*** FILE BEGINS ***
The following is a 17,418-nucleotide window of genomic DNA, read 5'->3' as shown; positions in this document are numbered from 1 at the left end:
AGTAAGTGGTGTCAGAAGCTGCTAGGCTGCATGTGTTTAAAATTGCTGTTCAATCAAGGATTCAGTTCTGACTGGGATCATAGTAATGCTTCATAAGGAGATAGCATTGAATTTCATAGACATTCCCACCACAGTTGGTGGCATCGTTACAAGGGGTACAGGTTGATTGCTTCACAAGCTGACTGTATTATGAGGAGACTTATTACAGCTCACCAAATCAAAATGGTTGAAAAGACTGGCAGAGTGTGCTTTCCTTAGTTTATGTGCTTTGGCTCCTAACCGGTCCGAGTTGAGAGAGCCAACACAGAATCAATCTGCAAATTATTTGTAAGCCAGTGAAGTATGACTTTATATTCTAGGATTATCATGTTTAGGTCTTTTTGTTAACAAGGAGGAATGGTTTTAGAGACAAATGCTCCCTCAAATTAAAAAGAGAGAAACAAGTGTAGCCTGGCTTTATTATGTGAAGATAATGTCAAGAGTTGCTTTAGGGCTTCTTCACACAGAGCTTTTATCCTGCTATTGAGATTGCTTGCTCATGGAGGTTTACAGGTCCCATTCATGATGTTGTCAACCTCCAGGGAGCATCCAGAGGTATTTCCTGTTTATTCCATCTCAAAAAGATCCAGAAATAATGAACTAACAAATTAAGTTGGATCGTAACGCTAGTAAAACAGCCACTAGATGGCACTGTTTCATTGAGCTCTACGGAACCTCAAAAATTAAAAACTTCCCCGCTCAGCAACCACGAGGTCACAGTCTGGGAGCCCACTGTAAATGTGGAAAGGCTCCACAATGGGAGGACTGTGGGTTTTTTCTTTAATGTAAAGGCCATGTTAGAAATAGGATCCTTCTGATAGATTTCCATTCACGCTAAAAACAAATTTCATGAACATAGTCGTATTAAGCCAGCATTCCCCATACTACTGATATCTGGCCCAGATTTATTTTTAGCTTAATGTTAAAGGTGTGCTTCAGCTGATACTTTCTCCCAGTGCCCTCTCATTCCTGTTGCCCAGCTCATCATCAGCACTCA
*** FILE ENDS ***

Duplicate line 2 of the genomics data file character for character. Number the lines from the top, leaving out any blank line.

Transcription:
AGTAAGTGGTGTCAGAAGCTGCTAGGCTGCATGTGTTTAAAATTGCTGTTCAATCAAGGATTCAGTTCTGACTGGGATCATAGTAATGCTTCATAAGGAGATAGCATTGAATTTCATAGACATTCCCACCACAGTTGGTGGCATCGTTACAAGGGGTACAGGTTGATTGCTTCACAAGCTGACTGTATTATGAGGAGACTTATTACAGCTCACCAAATCAAAATGGTTGAAAAGACTGGCAGAGTGTGCTTTCCTTAGTTTATGTGCTTTGGCTCCTAACCGGTCCGAGTTGAGAGAGCCAACACAGAATCAATCTGCAAATTATTTGTAAGCCAGTGAAGTATGACTTTATATTCTAGGATTATCATGTTTAGGTCTTTTTGTTAACAAGGAGGAATGGTTTTAGAGACAAATGCTCCCTCAAATTAAAAAGAGAGAAACAAGTGTAGCCTGGCTTTATTATGTGAAGATAATGTCAAGAGTTGCTTTAGGGCTTCTTCACACAGAGCTTTTATCCTGCTATTGAGATTGCTTGCTCATGGAGGTTTACAGGTCCCATTCATGATGTTGTCAACCTCCAGGGAGCATCCAGAGGTATTTCCTGTTTATTCCATCTCAAAAAGATCCAGAAATAATGAACTAACAAATTAAGTTGGATCGTAACGCTAGTAAAACAGCCACTAGATGGCACTGTTTCATTGAGCTCTACGGAACCTCAAAAATTAAAAACTTCCCCGCTCAGCAACCACGAGGTCACAGTCTGGGAGCCCACTGTAAATGTGGAAAGGCTCCACAATGGGAGGACTGTGGGTTTTTTCTTTAATGTAAAGGCCATGTTAGAAATAGGATCCTTCTGATAGATTTCCATTCACGCTAAAAACAAATTTCATGAACATAGTCGTATTAAGCCAGCATTCCCCATACTACTGATATCTGGCCCAGATTTATTTTTAGCTTAATGTTAAAGGTGTGCTTCAGCTGATACTTTCTCCCAGTGCCCTCTCATTCCTGTTGCCCAGCTCATCATCAGCACTCA